Some languages distinguish between inclusive and exclusive first-person plural pronouns--those that do and do not include their audience, respectively. For example, Tok Pisin has seven first-person pronouns according to number (singular, dual, trial, plural) and inclusiveness/exclusiveness, such as mitripela (they two and I) and yumitripela (you two and I). This is common in languages spoken in traditional societies, such as Quechua and Melanesian languages. This may be related to the existence of moieties in the culture.

Slavic languages have two different third-person genitive pronouns (one reflexive, one not). For example, in Serbian:

Ana je dala Mariji svoju knjigu — Ana gave her-REFLEXIVE book to Maria — i.e., "Ana gave her own book to Maria."

Ana je dala Mariji njenu knjigu — Ana gave her-NON-REFLEXIVE book to Maria — i.e., "Ana gave Maria's book to her."

The pronoun may encode politeness and formality. Many languages have different pronouns for informal use or use among friends, and for formal use or use about/towards superiors, especially in the second person. A common pattern is the so-called T-V distinction (named after the use of pronouns beginning in t- and v- in Romance languages, as in French tu and vous).

It is very common for pronouns to show more grammatical distinctions than nouns. The Romance languages have lost the Latin grammatical case for nouns, but preserve the distinction in the pronouns. The same holds for English with respect to its Germanic ancestor.

It is also not uncommon for languages not to have third-person pronouns. In those cases the usual way to refer to third persons is by using demonstratives or full noun phrases. Latin made do without third-person pronouns, replacing them with demonstratives (which are in fact the source of third-person pronouns in all Romance languages).

Some languages, such as Japanese and Korean, have pronouns that reflect deep-seated societal categories. This is an extension of the politeness and formality distinctions found in other languages. In these languages there is a small set of nouns that refer to the discourse participants. These referential nouns are not usually used, with proper nouns, deictics, and titles being used instead. Usually, once the topic is understood, no explicit reference is made at all. In Japanese sentences, subjects are not obligatory, so the speaker chooses which word to use depending on the rank, job, age, gender, etc. of the speaker and the addressee. For instance, in formal situations, adults usually refer to themselves as watashi or the even more polite watakushi, while young men may use the student-like boku and police officers may use honkan ("this officer"). In informal situations, women may use the colloquial atashi, and men may use the rougher ore.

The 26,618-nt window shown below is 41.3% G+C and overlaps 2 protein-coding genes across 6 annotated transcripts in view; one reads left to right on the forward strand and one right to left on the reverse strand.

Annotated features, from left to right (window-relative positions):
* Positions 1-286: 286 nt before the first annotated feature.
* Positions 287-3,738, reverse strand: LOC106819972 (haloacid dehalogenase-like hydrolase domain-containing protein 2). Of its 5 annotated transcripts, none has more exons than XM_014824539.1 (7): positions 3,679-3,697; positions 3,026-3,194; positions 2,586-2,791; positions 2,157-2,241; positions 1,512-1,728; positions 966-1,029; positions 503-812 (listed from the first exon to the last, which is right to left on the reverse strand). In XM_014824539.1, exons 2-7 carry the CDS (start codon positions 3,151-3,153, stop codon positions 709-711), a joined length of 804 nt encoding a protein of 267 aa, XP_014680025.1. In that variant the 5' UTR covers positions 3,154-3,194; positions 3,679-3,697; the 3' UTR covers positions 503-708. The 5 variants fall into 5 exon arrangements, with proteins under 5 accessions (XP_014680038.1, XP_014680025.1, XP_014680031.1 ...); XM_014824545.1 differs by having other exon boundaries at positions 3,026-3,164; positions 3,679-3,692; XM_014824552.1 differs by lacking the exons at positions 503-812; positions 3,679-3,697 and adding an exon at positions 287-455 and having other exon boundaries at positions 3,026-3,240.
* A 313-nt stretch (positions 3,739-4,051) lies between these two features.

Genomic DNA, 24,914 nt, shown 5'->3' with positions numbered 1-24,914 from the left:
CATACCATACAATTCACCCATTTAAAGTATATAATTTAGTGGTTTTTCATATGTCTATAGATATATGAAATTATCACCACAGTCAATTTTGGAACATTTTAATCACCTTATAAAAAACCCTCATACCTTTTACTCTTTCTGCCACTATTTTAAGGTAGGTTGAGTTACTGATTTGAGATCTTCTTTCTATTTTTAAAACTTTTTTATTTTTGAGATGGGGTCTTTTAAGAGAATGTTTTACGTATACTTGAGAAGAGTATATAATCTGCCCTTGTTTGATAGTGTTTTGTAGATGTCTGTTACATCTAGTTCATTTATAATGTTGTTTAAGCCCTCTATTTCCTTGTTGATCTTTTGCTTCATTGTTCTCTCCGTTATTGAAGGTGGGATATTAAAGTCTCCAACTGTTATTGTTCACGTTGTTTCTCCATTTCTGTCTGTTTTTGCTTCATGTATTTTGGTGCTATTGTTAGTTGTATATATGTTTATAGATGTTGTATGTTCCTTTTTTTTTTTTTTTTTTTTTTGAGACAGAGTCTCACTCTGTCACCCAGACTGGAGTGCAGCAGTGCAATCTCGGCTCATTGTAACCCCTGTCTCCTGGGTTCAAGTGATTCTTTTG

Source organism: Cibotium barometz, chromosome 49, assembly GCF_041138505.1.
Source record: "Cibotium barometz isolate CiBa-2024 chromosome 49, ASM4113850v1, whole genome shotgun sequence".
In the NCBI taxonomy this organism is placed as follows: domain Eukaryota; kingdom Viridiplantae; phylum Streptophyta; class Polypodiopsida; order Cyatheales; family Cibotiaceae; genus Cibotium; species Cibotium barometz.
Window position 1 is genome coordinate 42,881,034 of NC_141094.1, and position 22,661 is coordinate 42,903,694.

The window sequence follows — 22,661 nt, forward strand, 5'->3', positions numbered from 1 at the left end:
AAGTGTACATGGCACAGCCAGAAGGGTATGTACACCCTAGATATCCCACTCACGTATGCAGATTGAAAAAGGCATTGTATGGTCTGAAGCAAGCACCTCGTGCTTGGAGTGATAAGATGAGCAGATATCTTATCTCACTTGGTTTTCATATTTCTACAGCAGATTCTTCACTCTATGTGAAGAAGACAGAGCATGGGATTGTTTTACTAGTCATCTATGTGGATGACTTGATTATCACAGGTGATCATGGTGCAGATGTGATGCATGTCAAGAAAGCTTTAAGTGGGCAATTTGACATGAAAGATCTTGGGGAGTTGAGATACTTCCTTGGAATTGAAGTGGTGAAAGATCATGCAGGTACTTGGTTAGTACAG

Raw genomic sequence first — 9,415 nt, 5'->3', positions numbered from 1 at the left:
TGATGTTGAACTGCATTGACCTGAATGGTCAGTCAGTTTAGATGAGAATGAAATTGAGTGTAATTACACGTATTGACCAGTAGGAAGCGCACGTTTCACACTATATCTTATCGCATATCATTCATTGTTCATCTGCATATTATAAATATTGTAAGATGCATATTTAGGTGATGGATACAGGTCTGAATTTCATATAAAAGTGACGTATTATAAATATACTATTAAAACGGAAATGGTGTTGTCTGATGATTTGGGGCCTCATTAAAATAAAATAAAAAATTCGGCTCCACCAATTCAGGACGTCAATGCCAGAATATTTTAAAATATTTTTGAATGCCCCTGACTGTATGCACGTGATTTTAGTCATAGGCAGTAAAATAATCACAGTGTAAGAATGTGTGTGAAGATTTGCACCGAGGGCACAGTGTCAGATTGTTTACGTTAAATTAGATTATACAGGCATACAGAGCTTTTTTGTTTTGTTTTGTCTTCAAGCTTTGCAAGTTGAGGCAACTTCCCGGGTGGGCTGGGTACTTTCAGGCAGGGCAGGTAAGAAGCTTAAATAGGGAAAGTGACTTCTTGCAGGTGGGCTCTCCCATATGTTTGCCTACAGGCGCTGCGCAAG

Other common distinctions made with personal pronouns found in the world's languages include:

Null-subject and pro-drop languages

See main article: Pro-drop language and Null subject language. In some languages, a pronoun is required whenever a noun or noun phrase needs to be referenced, and sometimes even when no such antecedent exists (cf the dummy pronoun in English it rains). In many other languages, however, pronouns can be omitted when unnecessary or when context makes it clear who or what is being talked about. Such languages are called null-subject languages (when subject pronouns may be omitted), or pro-drop languages (when, more generally, subject or object pronouns may be omitted). In some cases the information about the antecedent is preserved in the verb, through its conjugation.

References

See also